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Natural Hazards and Earth System Sciences An interactive open-access journal of the European Geosciences Union
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Volume 7, issue 1
Nat. Hazards Earth Syst. Sci., 7, 141–147, 2007
https://doi.org/10.5194/nhess-7-141-2007
© Author(s) 2007. This work is licensed under
the Creative Commons Attribution-NonCommercial-ShareAlike 2.5 License.

Special issue: Tsunamis

Nat. Hazards Earth Syst. Sci., 7, 141–147, 2007
https://doi.org/10.5194/nhess-7-141-2007
© Author(s) 2007. This work is licensed under
the Creative Commons Attribution-NonCommercial-ShareAlike 2.5 License.

  26 Jan 2007

26 Jan 2007

On the weak impact of the 26 December Indian Ocean tsunami on the Bangladesh coast

M. Ioualalen1, E. Pelinovsky2, J. Asavanant3, R. Lipikorn3, and A. Deschamps1 M. Ioualalen et al.
  • 1Geosciences Azur, IRD-CNRS-UPMC-UNSA, Villefranche-sur-mer, France
  • 2Institute of Applied Physics, Russian Academy of Sciences, Nizhny Novgorod, Russia
  • 3Department of Mathematics, Faculty of Science, Chulalongkorn University, Bangkok, Thailand

Abstract. The 26 December 2004 Indian Ocean tsunami damaged severely most of the Gulf of Bengal's coastal areas, but the coast of Bangladesh which stands at the edge of an extraordinarily extended continental shelf. This latter feature has been built through huge discharges of river sediments along the Brahmaputra and Ganges rivers. As a result of this enormous discharge, another interesting feature of the area is the deep underwater Canyon, connected with the estuaries, running NE-SW from 25 km off the coast towards the continental slope.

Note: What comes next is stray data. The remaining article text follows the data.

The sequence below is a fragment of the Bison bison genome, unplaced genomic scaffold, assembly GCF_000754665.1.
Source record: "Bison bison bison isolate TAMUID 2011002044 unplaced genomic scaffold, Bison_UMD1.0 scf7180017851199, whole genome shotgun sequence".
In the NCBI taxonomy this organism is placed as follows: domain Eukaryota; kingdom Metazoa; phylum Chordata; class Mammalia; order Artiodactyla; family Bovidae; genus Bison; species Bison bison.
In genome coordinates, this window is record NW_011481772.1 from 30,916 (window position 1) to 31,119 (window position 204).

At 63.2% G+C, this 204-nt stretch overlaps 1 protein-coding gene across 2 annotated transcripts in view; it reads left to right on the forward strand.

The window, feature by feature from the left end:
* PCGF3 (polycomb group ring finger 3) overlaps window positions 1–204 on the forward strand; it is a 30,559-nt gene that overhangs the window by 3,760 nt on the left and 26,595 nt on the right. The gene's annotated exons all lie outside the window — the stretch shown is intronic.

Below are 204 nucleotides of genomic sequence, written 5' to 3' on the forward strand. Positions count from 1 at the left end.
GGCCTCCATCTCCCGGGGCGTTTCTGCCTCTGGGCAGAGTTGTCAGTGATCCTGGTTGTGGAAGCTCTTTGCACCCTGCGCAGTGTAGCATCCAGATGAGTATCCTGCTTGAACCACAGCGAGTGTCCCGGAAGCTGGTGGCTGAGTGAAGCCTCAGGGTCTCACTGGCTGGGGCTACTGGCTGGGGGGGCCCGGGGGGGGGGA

We investigate here how these two geological features may have modified/perturbed the Indian ocean tsunami propagation and impact on the Coast of Bangladesh. For that purpose we have realized an ensemble of numerical simulations based on Funwave Boussinesq numerical model and a validated coseismic source. It is found, at first order, that the extended shallow bathymetric profile of the continental shelf plays a key role in flattening the waveform through a defocussing process while the Canyon delays the process. The wave evolution seems to be related at first order to the bathymetric profile rather than to dynamical processes like nonlinearity, dispersion or bottom friction.

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